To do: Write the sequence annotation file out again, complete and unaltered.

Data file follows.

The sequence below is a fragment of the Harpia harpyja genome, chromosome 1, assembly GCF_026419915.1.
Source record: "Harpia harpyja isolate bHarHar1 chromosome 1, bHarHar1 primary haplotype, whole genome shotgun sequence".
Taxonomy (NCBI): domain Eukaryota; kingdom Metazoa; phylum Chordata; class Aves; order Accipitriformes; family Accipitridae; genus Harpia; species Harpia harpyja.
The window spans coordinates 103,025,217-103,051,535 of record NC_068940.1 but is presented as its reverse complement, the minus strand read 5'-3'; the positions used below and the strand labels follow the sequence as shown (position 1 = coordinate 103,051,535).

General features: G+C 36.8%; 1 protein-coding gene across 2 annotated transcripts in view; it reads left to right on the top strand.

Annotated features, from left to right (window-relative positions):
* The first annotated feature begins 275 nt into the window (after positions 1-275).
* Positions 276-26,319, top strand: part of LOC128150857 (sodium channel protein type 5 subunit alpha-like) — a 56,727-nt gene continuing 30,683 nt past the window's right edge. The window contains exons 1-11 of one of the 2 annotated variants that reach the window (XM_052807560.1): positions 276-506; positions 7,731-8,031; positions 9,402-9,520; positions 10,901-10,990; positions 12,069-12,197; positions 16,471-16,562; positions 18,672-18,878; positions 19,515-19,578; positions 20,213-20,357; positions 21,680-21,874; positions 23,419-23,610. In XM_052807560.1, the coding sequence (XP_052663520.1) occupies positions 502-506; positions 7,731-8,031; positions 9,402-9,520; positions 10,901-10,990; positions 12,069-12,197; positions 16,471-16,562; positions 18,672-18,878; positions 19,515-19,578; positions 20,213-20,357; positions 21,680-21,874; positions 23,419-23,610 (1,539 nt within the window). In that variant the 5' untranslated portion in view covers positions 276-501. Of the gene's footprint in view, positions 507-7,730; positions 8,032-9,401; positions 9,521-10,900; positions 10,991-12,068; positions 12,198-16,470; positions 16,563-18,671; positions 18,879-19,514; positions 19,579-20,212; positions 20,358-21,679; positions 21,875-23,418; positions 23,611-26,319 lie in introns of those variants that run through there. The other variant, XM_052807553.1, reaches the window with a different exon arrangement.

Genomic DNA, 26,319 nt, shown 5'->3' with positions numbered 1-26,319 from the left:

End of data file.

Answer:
The sequence below is a fragment of the Harpia harpyja genome, chromosome 1, assembly GCF_026419915.1.
Source record: "Harpia harpyja isolate bHarHar1 chromosome 1, bHarHar1 primary haplotype, whole genome shotgun sequence".
Taxonomy (NCBI): domain Eukaryota; kingdom Metazoa; phylum Chordata; class Aves; order Accipitriformes; family Accipitridae; genus Harpia; species Harpia harpyja.
The window spans coordinates 103,025,217-103,051,535 of record NC_068940.1 but is presented as its reverse complement, the minus strand read 5'-3'; the positions used below and the strand labels follow the sequence as shown (position 1 = coordinate 103,051,535).

General features: G+C 36.8%; 1 protein-coding gene across 2 annotated transcripts in view; it reads left to right on the top strand.

Annotated features, from left to right (window-relative positions):
* The first annotated feature begins 275 nt into the window (after positions 1-275).
* Positions 276-26,319, top strand: part of LOC128150857 (sodium channel protein type 5 subunit alpha-like) — a 56,727-nt gene continuing 30,683 nt past the window's right edge. The window contains exons 1-11 of one of the 2 annotated variants that reach the window (XM_052807560.1): positions 276-506; positions 7,731-8,031; positions 9,402-9,520; positions 10,901-10,990; positions 12,069-12,197; positions 16,471-16,562; positions 18,672-18,878; positions 19,515-19,578; positions 20,213-20,357; positions 21,680-21,874; positions 23,419-23,610. In XM_052807560.1, the coding sequence (XP_052663520.1) occupies positions 502-506; positions 7,731-8,031; positions 9,402-9,520; positions 10,901-10,990; positions 12,069-12,197; positions 16,471-16,562; positions 18,672-18,878; positions 19,515-19,578; positions 20,213-20,357; positions 21,680-21,874; positions 23,419-23,610 (1,539 nt within the window). In that variant the 5' untranslated portion in view covers positions 276-501. Of the gene's footprint in view, positions 507-7,730; positions 8,032-9,401; positions 9,521-10,900; positions 10,991-12,068; positions 12,198-16,470; positions 16,563-18,671; positions 18,879-19,514; positions 19,579-20,212; positions 20,358-21,679; positions 21,875-23,418; positions 23,611-26,319 lie in introns of those variants that run through there. The other variant, XM_052807553.1, reaches the window with a different exon arrangement.

Genomic DNA, 26,319 nt, shown 5'->3' with positions numbered 1-26,319 from the left: